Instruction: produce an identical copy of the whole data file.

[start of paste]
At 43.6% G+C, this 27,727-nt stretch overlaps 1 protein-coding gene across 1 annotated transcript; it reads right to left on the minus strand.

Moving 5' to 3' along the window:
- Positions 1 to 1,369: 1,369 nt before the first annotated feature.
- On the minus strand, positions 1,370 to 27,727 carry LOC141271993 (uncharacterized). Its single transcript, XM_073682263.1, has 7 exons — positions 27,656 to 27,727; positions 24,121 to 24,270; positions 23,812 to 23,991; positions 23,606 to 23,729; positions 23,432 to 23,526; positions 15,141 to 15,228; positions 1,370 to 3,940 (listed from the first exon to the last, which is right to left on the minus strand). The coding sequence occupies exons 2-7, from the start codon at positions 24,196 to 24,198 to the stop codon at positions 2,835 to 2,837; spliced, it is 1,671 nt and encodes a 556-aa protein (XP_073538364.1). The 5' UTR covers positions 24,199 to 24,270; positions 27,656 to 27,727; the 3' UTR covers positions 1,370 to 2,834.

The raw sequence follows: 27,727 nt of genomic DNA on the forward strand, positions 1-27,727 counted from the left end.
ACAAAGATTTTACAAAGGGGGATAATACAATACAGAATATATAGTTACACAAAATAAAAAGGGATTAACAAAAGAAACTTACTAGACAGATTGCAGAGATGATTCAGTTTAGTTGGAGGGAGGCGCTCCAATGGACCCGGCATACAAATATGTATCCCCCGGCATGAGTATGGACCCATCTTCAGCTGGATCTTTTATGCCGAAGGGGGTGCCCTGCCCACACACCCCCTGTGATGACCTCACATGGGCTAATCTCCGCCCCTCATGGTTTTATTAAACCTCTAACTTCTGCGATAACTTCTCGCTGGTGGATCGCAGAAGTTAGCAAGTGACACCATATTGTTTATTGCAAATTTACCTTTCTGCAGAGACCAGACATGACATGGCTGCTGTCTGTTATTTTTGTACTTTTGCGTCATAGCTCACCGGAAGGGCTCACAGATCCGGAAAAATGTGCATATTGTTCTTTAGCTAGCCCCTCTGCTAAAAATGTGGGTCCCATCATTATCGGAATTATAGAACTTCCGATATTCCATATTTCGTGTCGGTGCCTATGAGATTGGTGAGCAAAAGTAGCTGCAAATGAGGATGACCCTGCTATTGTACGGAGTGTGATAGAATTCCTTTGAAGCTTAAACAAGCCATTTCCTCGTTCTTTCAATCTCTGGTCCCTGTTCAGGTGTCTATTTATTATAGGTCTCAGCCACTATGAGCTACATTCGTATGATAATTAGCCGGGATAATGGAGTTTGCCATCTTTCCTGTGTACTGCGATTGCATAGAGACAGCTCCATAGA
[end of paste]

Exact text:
At 43.6% G+C, this 27,727-nt stretch overlaps 1 protein-coding gene across 1 annotated transcript; it reads right to left on the minus strand.

Moving 5' to 3' along the window:
- Positions 1 to 1,369: 1,369 nt before the first annotated feature.
- On the minus strand, positions 1,370 to 27,727 carry LOC141271993 (uncharacterized). Its single transcript, XM_073682263.1, has 7 exons — positions 27,656 to 27,727; positions 24,121 to 24,270; positions 23,812 to 23,991; positions 23,606 to 23,729; positions 23,432 to 23,526; positions 15,141 to 15,228; positions 1,370 to 3,940 (listed from the first exon to the last, which is right to left on the minus strand). The coding sequence occupies exons 2-7, from the start codon at positions 24,196 to 24,198 to the stop codon at positions 2,835 to 2,837; spliced, it is 1,671 nt and encodes a 556-aa protein (XP_073538364.1). The 5' UTR covers positions 24,199 to 24,270; positions 27,656 to 27,727; the 3' UTR covers positions 1,370 to 2,834.

The raw sequence follows: 27,727 nt of genomic DNA on the forward strand, positions 1-27,727 counted from the left end.
ACAAAGATTTTACAAAGGGGGATAATACAATACAGAATATATAGTTACACAAAATAAAAAGGGATTAACAAAAGAAACTTACTAGACAGATTGCAGAGATGATTCAGTTTAGTTGGAGGGAGGCGCTCCAATGGACCCGGCATACAAATATGTATCCCCCGGCATGAGTATGGACCCATCTTCAGCTGGATCTTTTATGCCGAAGGGGGTGCCCTGCCCACACACCCCCTGTGATGACCTCACATGGGCTAATCTCCGCCCCTCATGGTTTTATTAAACCTCTAACTTCTGCGATAACTTCTCGCTGGTGGATCGCAGAAGTTAGCAAGTGACACCATATTGTTTATTGCAAATTTACCTTTCTGCAGAGACCAGACATGACATGGCTGCTGTCTGTTATTTTTGTACTTTTGCGTCATAGCTCACCGGAAGGGCTCACAGATCCGGAAAAATGTGCATATTGTTCTTTAGCTAGCCCCTCTGCTAAAAATGTGGGTCCCATCATTATCGGAATTATAGAACTTCCGATATTCCATATTTCGTGTCGGTGCCTATGAGATTGGTGAGCAAAAGTAGCTGCAAATGAGGATGACCCTGCTATTGTACGGAGTGTGATAGAATTCCTTTGAAGCTTAAACAAGCCATTTCCTCGTTCTTTCAATCTCTGGTCCCTGTTCAGGTGTCTATTTATTATAGGTCTCAGCCACTATGAGCTACATTCGTATGATAATTAGCCGGGATAATGGAGTTTGCCATCTTTCCTGTGTACTGCGATTGCATAGAGACAGCTCCATAGA